The final chapter, “In Cities and On Shores,” brings the theme of water into the development of urban centers and concerns. A panel on the nineteenth-century medical movement called “water cure” sits alongside a display on waste-water, sewage, and plumbing in nineteenth-century London; beside them is a display on fishing, aquariums, and other forms of recreational activity. This display bears directly on how these texts can illuminate the way power has operated during important historical moments. For example, an excerpt of William Alanson Bryan’s Natural History of Hawaii (1915), located in the display on recreation, discusses surfing. Presented as a brief observation of a sport in motion, this selection of text obscures any reference to who is doing the surfing, where they are located, and why they are there. Surfing is, in Underwater, rendered legible as an activity that the exhibit’s observer understands in terms of its contemporary iteration. Yet why did Bryan, a white zoologist from Iowa, represent surfing as an aspect of Hawaii’s “natural history” and for what audience was his work intended? Indeed, how did he come to be in Hawaii at all? What was Bryan’s relationship to the archipelago and its then-recent annexation by the United States, and how did works such as his bear on the categorization of Native Hawaiian or Kānaka Maoli objects or practices as scientific, cultural, or consumable? Such questions, which arise under careful perusal, can be possible jumping-off points into discussions among visiting classes or provocations for the established research of visiting scholars. Such questions open conversations critical in our contemporary moment, in which water politics are essential to issues of Native sovereignty, environmental sustainability, and health equity. Exhibits such as Underwater highlight the relevance of history to contemporary concerns.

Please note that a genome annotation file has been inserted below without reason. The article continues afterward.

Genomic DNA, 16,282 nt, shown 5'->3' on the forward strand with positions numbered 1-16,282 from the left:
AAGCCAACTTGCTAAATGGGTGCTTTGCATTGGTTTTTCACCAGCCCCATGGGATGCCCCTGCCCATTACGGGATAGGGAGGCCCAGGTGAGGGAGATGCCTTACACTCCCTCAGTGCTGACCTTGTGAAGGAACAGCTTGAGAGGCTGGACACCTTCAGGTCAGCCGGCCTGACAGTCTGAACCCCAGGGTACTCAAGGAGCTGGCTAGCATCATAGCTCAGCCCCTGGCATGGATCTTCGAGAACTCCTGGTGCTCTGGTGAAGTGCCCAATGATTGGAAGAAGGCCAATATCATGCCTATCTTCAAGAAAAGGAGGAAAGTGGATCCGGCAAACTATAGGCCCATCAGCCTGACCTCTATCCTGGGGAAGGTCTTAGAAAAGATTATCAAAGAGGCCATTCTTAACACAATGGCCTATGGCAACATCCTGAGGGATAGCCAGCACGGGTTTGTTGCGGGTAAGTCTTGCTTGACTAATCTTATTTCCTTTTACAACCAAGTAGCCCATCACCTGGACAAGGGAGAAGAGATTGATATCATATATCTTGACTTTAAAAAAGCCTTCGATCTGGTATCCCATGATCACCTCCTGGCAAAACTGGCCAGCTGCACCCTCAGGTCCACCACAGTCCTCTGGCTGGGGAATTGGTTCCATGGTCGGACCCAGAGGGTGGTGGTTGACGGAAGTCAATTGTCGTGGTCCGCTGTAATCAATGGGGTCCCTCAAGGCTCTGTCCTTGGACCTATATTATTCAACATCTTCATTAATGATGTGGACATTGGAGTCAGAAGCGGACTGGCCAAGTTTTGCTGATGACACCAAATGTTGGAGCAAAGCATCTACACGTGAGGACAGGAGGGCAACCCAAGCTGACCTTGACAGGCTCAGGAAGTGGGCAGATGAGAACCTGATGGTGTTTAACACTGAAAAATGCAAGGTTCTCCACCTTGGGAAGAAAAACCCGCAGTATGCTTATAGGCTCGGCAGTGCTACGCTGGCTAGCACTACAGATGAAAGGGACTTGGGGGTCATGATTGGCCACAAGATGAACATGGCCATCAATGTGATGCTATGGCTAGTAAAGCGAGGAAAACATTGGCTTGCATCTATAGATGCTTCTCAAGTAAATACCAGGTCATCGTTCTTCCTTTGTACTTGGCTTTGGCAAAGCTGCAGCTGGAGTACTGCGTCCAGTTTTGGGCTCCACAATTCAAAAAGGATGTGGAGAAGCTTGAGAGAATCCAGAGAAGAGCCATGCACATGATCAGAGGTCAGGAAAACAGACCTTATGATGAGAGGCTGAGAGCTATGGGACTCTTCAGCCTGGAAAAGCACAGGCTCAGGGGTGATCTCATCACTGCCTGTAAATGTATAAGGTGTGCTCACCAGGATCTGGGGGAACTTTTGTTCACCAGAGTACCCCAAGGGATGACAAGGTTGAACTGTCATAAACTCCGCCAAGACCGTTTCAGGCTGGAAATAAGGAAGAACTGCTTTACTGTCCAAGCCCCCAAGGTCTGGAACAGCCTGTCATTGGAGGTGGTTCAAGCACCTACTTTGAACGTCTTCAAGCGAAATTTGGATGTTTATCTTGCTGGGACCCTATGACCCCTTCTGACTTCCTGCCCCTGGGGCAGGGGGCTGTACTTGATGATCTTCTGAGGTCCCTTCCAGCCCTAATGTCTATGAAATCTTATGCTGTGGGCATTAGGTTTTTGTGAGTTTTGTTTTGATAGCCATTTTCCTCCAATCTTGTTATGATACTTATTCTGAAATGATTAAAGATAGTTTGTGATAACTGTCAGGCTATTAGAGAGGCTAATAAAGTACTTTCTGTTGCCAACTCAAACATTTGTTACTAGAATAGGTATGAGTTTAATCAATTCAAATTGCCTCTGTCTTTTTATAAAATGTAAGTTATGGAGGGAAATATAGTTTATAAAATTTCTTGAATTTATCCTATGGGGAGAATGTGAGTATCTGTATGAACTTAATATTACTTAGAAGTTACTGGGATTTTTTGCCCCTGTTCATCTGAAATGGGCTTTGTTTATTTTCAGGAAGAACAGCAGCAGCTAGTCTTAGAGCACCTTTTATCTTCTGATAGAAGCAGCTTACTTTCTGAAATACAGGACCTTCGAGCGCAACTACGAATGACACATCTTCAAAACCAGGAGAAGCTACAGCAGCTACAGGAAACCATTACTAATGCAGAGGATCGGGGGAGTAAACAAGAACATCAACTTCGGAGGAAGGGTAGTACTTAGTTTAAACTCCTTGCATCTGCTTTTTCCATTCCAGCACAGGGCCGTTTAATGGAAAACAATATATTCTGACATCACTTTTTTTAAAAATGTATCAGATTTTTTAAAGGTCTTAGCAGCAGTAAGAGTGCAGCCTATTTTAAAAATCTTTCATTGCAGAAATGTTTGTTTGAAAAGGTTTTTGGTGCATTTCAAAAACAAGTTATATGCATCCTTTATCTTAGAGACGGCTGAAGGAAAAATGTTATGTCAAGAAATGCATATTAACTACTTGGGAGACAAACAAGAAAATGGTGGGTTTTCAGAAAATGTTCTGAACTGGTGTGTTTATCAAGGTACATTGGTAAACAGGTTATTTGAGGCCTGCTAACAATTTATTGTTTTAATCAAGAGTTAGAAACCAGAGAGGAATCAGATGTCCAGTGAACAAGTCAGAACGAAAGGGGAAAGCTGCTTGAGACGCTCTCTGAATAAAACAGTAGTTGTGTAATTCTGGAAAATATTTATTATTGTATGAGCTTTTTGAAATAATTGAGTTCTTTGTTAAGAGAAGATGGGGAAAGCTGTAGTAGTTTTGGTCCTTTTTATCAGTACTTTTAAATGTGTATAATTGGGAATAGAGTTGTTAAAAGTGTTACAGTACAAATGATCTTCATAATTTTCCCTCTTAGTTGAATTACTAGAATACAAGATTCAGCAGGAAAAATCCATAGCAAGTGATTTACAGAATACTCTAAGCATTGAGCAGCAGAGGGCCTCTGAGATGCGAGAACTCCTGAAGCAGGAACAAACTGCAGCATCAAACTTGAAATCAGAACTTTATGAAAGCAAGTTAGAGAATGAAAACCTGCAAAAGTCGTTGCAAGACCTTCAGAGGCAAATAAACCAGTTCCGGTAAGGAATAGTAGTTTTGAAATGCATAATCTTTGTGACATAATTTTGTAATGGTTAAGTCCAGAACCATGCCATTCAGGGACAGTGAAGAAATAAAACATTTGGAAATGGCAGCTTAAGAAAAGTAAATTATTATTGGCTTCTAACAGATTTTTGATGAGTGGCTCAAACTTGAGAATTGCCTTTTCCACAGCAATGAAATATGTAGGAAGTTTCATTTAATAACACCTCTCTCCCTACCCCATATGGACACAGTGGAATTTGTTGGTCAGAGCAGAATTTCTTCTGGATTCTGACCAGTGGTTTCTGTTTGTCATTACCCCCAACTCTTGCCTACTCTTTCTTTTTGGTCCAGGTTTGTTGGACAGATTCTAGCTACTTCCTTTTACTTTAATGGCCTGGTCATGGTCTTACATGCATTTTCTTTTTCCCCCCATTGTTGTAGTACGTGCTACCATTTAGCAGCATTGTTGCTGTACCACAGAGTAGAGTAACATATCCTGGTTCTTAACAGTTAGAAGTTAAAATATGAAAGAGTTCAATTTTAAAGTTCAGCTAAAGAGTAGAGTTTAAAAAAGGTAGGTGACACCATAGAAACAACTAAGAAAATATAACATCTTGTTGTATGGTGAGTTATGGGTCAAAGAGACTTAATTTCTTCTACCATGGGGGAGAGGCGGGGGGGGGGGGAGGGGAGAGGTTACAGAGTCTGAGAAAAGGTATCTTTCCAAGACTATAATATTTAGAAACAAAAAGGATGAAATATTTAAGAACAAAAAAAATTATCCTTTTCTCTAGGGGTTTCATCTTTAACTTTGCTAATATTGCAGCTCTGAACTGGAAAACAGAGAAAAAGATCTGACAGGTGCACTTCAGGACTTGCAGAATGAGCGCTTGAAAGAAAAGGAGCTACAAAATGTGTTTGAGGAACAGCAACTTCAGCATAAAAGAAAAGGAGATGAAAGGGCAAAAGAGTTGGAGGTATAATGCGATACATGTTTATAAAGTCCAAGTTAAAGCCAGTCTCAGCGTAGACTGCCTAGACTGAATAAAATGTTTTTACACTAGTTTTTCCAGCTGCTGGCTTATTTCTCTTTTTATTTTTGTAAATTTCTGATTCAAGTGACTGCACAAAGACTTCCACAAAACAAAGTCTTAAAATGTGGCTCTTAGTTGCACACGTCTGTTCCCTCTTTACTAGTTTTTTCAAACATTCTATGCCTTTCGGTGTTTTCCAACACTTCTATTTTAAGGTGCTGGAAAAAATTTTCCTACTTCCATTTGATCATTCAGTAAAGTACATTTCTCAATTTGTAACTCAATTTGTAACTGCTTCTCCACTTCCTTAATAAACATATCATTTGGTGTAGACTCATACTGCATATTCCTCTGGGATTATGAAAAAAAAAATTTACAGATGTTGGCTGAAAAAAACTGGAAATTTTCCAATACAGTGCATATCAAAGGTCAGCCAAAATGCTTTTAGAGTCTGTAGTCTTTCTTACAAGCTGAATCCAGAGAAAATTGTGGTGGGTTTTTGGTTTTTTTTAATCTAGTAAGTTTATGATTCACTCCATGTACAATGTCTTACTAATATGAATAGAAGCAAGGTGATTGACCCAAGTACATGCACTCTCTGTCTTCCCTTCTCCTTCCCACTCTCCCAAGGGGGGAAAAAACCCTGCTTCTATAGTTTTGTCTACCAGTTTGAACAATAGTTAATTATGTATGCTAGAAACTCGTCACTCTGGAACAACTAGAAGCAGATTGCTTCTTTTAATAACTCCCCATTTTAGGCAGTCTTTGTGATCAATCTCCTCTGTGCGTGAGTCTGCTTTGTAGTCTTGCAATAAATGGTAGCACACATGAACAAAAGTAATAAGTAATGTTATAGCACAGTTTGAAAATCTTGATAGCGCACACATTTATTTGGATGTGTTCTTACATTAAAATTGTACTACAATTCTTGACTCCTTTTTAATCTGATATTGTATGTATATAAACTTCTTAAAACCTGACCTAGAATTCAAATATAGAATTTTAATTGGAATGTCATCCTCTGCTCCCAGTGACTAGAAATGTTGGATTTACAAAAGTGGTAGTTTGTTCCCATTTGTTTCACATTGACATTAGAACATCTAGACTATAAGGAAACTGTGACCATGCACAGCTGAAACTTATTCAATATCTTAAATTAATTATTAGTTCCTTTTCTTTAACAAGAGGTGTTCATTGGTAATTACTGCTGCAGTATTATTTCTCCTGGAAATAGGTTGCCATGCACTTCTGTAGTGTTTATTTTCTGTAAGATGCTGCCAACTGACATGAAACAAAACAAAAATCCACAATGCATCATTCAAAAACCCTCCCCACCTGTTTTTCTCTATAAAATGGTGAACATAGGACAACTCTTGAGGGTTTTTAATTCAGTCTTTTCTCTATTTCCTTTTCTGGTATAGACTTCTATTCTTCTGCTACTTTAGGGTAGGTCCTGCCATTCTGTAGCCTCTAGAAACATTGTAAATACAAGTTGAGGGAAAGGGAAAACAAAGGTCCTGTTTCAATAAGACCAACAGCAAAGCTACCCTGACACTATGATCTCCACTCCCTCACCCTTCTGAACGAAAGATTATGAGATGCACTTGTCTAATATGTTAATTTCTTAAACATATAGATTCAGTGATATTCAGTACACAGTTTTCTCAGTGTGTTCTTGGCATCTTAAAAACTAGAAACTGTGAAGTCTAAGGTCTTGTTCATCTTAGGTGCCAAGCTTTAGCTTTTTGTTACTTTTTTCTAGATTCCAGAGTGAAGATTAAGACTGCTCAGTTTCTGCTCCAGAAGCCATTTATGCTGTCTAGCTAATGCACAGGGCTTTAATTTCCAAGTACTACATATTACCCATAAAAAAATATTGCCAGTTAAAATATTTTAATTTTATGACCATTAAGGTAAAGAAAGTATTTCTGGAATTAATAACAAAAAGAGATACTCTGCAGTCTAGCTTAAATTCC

Underwater can be seen during library hours and by special appointment. Hendrickson and Beck, along with the library’s support staff, are typically present. As curator of Wangensteen Library, Hendrickson has a tremendous knowledge of the library’s collection and the unexpected connections between those materials. Beck, co-curator and graduate candidate in the Program in the History of Science, Technology, and Medicine, specializes in early modern medical recipe books and questions of circulation, translation, and authority. Their deep knowledge of the Wangensteen’s collections comes through in the many glimpses of watery histories that Underwater so beautifully presents.
See the Underwater exhibit online.
When: Sept 11, 2017-May 18, 2018
Where: Owen H. Wangensteen Historical Library of Biology and Medicine, 568 Diehl Hall (directions)
Hours: Monday-Friday, 8:00am – 4:30 pm and by appointment
Online: See the Underwater exhibit online.
Free and open to the public
Flood, Margaret. 2018. “Review of Underwater.” Open Rivers: Rethinking Water, Place & Community, no. 9. https://openrivers.lib.umn.edu/article/review-of-underwater/.
Download PDF of Review of Underwater by Margaret Flood.